One of the weirdest moments in Asturias-related stuff was the discovery not only of horros (granaries on stilts) in northern Turkey, but also the fact that people grew berzas next to them. In Turkish, the berza is known as Karalahana or Lahana. I bought some seeds in Sinop and they are over at my uncle's in Asturias. We haven't tried planting them yet. But when they grow, we wonder if locals will be able to tell the difference.

Also, on a recent trip to Co. Kerry in Ireland, I only saw a single vegetable patch. It had a berza plant with a long stock and broad leaves.

For skeptics among you, here are three shots of the northern Turkish take on the berza:






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Art
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Joined: 17 Feb 2003
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Location: Maryland

PostPosted: Sun Nov 15, 2009 3:28 am    Post subject: Reply with quote

¡Yeah, that's an eerie photo with the col plants and horreo! The plant looks a bit different, but it's hard to see the plant clearly.

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¡Sí, esa foto con la col y el horreo es muy inquietante! La planta parece un poco distinta, pero es difícil verla claramente.
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Terechu
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Joined: 24 Jun 2003
Posts: 1554
Location: GIJON - ASTURIAS

PostPosted: Mon Nov 16, 2009 9:48 am    Post subject: berza/col, kale, Kohl... Reply with quote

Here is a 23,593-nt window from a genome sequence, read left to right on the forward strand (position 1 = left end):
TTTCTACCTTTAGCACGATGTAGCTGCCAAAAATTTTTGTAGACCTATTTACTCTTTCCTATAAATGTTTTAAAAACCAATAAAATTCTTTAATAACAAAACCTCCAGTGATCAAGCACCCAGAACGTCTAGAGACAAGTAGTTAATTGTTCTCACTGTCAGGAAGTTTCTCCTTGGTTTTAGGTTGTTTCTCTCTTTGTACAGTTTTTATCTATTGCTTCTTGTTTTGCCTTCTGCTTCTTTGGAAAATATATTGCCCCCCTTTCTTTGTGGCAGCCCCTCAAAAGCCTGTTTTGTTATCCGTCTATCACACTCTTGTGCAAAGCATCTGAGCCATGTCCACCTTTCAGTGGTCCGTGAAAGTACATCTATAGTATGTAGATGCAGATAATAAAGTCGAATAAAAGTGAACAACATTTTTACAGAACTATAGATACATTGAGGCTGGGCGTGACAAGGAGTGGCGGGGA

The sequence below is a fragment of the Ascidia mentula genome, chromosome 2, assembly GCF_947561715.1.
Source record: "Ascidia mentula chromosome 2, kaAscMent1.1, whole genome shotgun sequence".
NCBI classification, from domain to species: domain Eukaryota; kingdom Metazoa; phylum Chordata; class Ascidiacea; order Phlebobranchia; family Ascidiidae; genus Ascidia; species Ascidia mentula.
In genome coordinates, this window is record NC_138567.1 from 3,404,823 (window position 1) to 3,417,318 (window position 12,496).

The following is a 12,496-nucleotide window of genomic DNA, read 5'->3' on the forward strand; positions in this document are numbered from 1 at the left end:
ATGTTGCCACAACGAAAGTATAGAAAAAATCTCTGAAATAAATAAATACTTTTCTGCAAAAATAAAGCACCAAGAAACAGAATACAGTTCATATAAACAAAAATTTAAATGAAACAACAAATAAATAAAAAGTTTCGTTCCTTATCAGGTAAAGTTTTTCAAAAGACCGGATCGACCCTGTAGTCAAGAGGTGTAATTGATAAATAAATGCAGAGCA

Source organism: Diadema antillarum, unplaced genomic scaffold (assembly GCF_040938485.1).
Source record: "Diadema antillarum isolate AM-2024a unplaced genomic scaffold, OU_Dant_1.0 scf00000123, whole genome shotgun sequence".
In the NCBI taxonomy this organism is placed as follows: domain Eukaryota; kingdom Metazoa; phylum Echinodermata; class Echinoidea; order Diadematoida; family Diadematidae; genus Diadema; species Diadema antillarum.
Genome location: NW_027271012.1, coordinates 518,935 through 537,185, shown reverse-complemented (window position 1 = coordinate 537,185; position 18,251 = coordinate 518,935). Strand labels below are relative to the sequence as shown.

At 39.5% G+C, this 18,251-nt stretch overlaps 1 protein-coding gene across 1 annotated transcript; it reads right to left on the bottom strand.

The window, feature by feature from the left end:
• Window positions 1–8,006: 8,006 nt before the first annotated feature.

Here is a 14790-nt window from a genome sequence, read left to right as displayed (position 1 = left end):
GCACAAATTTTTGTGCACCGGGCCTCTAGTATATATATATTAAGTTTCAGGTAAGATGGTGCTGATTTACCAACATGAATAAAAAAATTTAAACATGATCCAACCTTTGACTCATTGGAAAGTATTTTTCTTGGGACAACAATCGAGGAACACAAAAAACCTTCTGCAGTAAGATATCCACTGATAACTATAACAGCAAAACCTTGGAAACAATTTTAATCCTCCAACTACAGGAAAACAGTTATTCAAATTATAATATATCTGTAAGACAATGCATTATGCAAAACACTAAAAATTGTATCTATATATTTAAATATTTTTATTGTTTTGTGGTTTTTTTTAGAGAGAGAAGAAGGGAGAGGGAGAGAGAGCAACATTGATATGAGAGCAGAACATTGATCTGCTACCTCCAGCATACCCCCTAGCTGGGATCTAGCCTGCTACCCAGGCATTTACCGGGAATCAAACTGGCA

http://images.google.es/images?hl=es&q=col&sourceid=navclient-ff&rlz=1B3GGGL_esES278ES279&um=1&ie=UTF-8&ei=ilQBS6akHtGu4Qbj3Oz6Cw&sa=X&oi=image_result_group&ct=title&resnum=4&ved=0CB8QsAQwAw

Here are photos of all "berza" types. My grandmother called them as follows ( have included the German names for IS):

"berzas" or "Verdura" = green cabbage / Grünkohl
"lombarda" = red cabbage / Rotkohl
"Repollo" = cabagge / Kraut
"Berza rizada" = kale / Wirsing

By the way, I'm still wondering about those Turkish hórreos. If the Turks were Tartars, there's no way the horros are their idea...Whos lived in that area before the Turks?.
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is
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Joined: 15 Aug 2006
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Location: Yaoundé

PostPosted: Mon Nov 16, 2009 12:22 pm    Post subject: Re: berza/col, kale, Kohl... Reply with quote

Terechu wrote:
By the way, I'm still wondering about those Turkish hórreos. If the Turks were Tartars, there's no way the horros are their idea...Whos lived in that area before the Turks?.


It depends how far you go back in time because the place (Northern Turkey) has had many settlement waves. If you go back to Greco-Roman times, the area of the Pontus was colonized by Greeks from Miletus. But it was obviously inhabited by other 'local' people. Here is an excerpt from an article citing Neal Ascherson's 'Black Sea: the Birthplace of Civilization and Barbarism' (1995):

"For the ancient Greeks, the Black Sea was axenos (inhospitable) because of its winter storms and the ferocity of the tribes along its shores. The Ionians were the first to establish trade colonies here in the 7th century BC. They were not driven by ideology or conquest, but fish stocks. Sinop itself was founded as a fishing port to feed the island of Miletus. It is still famous for its hamsi (anchovies).